, I mean) that do nothing but sand bowls. Now, no one likes to sand. It is boring, messy, dusty (duh), and hazardous to your health. Nobody wants to sand anything. When I heard him say it, it took me a minute to comprehend what he was telling us. He actually has two people who do nothing but sand bowls after he makes them. Can you imagine? You just mount a piece of wood on the lathe, turn it off to a shape you like and as soon as you get done with it, you take it off the lathe and hand it to the sanding person and you don't even have to apologize for that ridge in the corner of the bottom which you were too lazy to try to clean up because you didn't want to sharpen the tool one more time. And if they want to complain about your technique, you just hire someone else.
Then I got to wondering who these sanding people might be. Does he have some elderly grandmotherly type who will spend hours on every tiny pore and would sacrifice herself on a pyre of cracked bowl blanks if she found a scratch left in the bottom of an otherwise perfect specimen? Maybe there is a retired hippie (when was the last time you heard that word?) who sands because it gives him just enough money so he can take long lunch hours getting high so he can make a little more cash to repeat the cycle. Might have to pay him an hourly wage – not
the hour, but
the hour – just so he will keep working, plus maybe run another dust collection pipe to his work station to keep the fumes away from the grandmother. Maybe he isn't a stoner at all. Maybe he's a new age'r who finds this mundane task the very essence of "zen," and sanding puts him in a meditative state of pure bliss. Or maybe there is a young couple who bring their children to work with them so they don't have to pay child care (do they make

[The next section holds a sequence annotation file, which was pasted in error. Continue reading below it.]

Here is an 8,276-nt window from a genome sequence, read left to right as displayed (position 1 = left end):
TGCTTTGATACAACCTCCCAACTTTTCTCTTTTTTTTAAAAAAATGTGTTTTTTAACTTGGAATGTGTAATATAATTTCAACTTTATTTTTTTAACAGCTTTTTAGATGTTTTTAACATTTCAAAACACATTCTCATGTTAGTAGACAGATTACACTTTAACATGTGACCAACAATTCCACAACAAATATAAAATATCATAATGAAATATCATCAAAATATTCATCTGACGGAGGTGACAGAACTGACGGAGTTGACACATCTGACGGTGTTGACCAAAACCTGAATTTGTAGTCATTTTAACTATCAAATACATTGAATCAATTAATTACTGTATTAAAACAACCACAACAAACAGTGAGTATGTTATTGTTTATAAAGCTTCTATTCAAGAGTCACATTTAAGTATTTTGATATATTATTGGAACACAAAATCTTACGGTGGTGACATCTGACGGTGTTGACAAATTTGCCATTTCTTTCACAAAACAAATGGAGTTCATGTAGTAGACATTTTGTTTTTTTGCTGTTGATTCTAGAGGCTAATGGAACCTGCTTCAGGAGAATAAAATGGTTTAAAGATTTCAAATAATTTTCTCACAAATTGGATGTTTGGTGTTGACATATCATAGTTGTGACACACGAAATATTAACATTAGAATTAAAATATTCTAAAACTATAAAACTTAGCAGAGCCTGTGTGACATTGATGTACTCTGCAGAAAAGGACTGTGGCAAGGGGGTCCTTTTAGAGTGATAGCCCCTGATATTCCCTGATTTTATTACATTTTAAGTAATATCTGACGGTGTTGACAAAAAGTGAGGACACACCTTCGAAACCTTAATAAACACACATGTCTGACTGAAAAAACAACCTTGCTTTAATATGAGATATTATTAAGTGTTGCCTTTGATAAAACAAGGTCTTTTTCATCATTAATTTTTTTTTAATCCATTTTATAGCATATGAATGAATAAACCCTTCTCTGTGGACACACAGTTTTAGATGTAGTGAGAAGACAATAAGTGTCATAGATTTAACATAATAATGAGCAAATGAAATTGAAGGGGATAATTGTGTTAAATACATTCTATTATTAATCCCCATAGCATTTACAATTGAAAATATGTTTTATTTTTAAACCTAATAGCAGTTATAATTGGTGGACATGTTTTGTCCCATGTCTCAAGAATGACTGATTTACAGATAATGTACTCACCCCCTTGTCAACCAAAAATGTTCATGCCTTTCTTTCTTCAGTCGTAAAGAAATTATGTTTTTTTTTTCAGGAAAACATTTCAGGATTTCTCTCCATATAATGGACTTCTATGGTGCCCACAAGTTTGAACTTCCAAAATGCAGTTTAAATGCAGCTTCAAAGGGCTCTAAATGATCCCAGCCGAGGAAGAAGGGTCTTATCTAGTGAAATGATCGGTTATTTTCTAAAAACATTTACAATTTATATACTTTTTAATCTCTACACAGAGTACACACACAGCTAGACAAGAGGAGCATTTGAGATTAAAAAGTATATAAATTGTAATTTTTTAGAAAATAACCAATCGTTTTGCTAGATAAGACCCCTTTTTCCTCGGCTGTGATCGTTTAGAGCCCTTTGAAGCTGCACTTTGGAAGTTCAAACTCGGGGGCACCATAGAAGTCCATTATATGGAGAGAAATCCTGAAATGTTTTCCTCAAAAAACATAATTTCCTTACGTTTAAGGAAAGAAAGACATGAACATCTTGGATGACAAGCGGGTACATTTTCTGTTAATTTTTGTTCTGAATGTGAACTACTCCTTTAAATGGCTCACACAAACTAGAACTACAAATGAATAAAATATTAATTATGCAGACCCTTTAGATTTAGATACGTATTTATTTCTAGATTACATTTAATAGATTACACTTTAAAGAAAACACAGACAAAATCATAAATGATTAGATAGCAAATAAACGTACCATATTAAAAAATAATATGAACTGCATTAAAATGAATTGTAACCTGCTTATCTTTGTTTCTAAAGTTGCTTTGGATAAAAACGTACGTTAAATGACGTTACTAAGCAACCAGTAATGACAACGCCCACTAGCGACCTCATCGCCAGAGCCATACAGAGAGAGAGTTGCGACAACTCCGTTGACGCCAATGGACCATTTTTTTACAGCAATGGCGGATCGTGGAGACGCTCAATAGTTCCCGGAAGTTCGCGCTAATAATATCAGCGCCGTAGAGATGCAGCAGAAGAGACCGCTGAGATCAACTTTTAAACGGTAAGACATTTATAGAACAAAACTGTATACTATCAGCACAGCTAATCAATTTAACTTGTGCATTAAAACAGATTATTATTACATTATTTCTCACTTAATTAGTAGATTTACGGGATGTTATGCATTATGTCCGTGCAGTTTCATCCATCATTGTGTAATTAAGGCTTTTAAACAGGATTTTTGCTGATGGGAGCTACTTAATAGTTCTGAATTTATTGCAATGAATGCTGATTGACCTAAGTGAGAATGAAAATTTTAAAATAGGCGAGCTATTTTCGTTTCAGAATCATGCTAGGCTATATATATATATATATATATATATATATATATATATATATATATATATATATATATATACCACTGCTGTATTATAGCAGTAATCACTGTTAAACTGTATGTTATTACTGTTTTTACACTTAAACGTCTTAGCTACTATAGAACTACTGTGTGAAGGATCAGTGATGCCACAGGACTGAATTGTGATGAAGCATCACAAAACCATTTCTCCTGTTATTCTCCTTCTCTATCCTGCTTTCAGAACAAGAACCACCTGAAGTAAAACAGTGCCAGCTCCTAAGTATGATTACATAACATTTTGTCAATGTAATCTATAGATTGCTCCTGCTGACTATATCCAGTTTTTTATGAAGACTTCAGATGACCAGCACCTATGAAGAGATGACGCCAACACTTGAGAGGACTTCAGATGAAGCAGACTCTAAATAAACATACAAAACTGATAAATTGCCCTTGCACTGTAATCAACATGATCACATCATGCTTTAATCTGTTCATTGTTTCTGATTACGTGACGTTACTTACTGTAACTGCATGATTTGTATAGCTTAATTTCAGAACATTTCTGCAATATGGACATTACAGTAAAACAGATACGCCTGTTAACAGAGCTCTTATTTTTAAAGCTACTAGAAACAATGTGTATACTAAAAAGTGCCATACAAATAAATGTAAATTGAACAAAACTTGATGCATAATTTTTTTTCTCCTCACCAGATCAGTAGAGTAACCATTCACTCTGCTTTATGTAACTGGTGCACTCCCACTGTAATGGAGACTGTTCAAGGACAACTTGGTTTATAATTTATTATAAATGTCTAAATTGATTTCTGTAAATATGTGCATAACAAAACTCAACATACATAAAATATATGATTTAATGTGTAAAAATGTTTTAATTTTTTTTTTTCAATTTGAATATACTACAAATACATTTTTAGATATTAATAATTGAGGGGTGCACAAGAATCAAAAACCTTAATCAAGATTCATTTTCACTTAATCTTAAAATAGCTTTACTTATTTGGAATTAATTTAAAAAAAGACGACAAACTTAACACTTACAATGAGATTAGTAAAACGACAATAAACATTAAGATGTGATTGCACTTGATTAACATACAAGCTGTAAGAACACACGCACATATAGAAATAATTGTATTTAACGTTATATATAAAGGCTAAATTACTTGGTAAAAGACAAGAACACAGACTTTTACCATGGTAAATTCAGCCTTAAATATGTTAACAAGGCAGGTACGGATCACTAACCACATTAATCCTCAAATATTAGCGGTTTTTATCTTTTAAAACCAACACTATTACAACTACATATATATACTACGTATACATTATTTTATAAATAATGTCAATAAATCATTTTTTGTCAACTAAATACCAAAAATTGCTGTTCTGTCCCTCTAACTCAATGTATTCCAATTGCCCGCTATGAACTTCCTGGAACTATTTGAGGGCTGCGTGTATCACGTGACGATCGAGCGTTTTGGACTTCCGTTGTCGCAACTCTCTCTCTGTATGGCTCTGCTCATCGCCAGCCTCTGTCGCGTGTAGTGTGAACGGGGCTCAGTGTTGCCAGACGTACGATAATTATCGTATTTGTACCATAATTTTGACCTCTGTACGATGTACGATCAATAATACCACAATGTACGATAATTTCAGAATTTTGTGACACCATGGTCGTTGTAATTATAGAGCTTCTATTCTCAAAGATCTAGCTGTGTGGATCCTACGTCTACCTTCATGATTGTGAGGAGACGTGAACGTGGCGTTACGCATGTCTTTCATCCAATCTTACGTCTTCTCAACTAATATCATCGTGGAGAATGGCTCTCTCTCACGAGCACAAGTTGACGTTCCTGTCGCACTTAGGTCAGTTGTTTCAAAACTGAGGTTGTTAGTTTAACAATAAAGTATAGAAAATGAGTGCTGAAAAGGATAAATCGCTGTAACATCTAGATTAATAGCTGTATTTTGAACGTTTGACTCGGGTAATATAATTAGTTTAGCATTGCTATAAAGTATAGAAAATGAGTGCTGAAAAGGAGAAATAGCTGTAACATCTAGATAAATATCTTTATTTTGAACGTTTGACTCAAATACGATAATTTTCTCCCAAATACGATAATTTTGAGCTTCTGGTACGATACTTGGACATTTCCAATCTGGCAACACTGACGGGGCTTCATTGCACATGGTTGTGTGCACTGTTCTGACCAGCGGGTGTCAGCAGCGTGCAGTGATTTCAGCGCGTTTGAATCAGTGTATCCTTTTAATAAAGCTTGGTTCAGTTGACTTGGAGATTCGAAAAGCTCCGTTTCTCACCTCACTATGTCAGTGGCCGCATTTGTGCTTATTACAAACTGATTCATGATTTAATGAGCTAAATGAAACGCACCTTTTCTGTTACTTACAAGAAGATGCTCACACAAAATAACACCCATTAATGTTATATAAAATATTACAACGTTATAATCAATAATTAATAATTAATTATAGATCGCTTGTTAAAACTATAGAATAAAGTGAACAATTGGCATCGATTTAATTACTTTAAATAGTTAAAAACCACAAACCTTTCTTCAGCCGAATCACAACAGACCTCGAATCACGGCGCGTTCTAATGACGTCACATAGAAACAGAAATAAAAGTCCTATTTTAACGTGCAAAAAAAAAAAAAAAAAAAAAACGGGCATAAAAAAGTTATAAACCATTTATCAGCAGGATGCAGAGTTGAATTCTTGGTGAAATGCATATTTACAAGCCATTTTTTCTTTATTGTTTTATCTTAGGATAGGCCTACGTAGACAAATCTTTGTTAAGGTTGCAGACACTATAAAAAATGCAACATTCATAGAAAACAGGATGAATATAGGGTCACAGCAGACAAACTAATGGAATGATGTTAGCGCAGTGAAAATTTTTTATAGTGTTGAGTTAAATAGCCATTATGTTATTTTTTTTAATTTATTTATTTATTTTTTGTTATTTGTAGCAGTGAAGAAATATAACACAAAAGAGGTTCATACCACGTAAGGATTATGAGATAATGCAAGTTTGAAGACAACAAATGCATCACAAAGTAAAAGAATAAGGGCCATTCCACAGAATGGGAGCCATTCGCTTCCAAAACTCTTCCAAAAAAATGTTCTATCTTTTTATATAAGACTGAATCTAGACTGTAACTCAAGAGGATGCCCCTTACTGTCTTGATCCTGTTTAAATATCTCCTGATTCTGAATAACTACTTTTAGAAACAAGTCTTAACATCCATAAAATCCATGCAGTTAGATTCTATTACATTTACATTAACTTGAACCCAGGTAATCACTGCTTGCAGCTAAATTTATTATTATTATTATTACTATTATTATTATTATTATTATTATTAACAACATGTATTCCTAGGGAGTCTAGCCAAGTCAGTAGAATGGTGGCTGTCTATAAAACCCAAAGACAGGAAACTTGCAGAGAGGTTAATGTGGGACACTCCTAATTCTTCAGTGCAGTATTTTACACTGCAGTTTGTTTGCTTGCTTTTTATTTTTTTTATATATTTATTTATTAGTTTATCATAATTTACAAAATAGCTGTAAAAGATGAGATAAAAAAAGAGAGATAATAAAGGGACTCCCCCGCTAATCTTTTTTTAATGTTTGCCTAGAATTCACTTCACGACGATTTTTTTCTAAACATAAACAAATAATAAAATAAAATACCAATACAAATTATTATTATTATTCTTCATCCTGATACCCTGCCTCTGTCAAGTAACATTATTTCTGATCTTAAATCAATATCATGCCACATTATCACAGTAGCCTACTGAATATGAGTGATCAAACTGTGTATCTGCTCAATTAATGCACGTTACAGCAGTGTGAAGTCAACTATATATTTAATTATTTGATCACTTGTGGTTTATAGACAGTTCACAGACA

dust masks?) and they are saving their money to go on a world cruise on their wooden sailboat. I wonder.
When I first started woodworking about 40 years ago, I worked in the basement on a workbench I made out of two-by pine. Later, we built a new house and I had a one car garage to fill up. It didn't take me long to pack it too full. I used to pride myself on walking over the top of the pile of shavings at the lathe because it was a sign of how much work I was getting done and I really could reach the lathe better. But the big problem was I had to share all that joy with the riding lawnmower parked in the shop. There was no other place to put it and I was not going to leave it out in the rain, so there it sat watching me turn while I nursed my hatred for its intrusion into my shop. No woodworker should have to suffer the indignity of having to share space with the stupid lawnmower, especially one whose battery runs down every winter out of pure spite. The height of my woodworking ambition was to have a shop where the lawnmower did not live. Well, joy of joys, I scrimped and saved and found myself in a position to build a shop in the back yard. It is a separate building and the lawnmower is allowed to sniff around the outside and trim the grass around the shop, but it will never set its little rubber feet inside my new shop. At last, I have it made – I am a real woodworker with a real shop with no lawnmower.
And then Mahoney comes along and has two sanders.
Terry Chapman, a retired engineer, lives in Fairburn, Georgia.
He writes an entertaining blog at
His turned bowls are available at